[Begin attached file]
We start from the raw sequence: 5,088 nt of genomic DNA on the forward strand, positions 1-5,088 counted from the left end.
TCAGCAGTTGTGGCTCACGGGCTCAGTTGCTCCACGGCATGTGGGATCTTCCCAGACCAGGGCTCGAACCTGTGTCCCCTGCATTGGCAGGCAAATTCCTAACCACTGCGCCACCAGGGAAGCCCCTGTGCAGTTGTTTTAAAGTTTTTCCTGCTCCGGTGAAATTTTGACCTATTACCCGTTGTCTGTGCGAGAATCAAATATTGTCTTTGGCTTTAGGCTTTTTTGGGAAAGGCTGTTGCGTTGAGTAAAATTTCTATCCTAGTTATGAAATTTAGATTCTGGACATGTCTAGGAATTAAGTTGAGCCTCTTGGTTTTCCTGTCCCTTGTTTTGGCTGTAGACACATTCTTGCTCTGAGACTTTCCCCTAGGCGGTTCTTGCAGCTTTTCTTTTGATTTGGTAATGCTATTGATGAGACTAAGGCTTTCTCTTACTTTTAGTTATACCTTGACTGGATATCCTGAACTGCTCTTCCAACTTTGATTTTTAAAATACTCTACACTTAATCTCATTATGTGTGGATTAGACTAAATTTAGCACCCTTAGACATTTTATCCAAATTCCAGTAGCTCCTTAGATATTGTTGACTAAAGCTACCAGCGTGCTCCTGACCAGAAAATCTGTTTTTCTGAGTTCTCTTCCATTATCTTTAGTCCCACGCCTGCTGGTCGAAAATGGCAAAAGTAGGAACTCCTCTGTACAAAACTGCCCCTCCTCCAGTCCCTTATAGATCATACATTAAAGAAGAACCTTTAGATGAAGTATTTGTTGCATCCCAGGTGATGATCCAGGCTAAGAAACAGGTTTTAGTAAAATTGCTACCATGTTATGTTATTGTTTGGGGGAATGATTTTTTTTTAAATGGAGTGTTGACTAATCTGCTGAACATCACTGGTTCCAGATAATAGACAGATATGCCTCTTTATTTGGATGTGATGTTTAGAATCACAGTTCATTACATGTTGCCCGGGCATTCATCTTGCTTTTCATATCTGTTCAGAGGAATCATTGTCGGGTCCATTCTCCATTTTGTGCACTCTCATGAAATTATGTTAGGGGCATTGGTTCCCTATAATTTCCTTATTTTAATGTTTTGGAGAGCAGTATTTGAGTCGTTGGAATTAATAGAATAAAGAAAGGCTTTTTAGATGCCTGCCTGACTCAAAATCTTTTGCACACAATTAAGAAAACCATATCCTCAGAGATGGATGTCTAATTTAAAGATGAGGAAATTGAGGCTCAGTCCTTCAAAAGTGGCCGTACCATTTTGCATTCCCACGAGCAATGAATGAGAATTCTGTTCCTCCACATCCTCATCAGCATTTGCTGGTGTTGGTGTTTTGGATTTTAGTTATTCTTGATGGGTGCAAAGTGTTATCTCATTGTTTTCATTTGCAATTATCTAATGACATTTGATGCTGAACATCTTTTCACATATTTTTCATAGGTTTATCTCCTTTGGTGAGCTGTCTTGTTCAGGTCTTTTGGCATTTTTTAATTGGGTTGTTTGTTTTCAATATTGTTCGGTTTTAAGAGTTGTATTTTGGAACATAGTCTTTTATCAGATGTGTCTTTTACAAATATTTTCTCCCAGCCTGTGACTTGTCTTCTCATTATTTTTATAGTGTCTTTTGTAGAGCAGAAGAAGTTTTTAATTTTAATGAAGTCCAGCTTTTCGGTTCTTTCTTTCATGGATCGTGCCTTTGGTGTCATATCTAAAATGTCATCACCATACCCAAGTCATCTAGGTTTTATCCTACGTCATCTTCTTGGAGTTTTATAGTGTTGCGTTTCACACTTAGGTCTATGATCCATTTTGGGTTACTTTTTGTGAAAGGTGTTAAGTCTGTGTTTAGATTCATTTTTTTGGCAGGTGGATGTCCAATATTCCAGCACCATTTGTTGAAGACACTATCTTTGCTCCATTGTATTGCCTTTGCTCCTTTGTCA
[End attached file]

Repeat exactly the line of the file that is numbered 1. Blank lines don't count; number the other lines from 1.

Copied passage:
We start from the raw sequence: 5,088 nt of genomic DNA on the forward strand, positions 1-5,088 counted from the left end.